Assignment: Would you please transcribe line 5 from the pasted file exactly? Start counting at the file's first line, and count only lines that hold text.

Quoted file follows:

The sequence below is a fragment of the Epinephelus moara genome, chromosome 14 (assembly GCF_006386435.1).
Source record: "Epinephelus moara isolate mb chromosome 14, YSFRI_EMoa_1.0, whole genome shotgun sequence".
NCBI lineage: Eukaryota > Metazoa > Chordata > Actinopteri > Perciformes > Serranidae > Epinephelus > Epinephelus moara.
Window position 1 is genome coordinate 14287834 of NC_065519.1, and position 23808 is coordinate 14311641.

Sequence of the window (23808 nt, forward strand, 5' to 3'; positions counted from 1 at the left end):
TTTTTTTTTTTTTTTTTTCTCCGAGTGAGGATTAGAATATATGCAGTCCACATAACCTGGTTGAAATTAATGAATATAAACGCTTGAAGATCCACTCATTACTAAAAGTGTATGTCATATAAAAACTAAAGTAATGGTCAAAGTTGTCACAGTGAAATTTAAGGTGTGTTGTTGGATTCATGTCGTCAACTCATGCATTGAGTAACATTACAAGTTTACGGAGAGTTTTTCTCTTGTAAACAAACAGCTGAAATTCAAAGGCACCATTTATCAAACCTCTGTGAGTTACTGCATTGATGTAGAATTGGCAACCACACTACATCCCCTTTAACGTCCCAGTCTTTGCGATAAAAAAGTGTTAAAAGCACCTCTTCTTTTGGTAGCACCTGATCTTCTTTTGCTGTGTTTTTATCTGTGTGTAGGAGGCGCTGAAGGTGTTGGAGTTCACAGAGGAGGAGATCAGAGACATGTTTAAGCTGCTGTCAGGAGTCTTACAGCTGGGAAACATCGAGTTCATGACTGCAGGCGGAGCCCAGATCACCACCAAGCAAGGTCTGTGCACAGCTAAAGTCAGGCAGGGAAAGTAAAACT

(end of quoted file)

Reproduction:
Sequence of the window (23808 nt, forward strand, 5' to 3'; positions counted from 1 at the left end):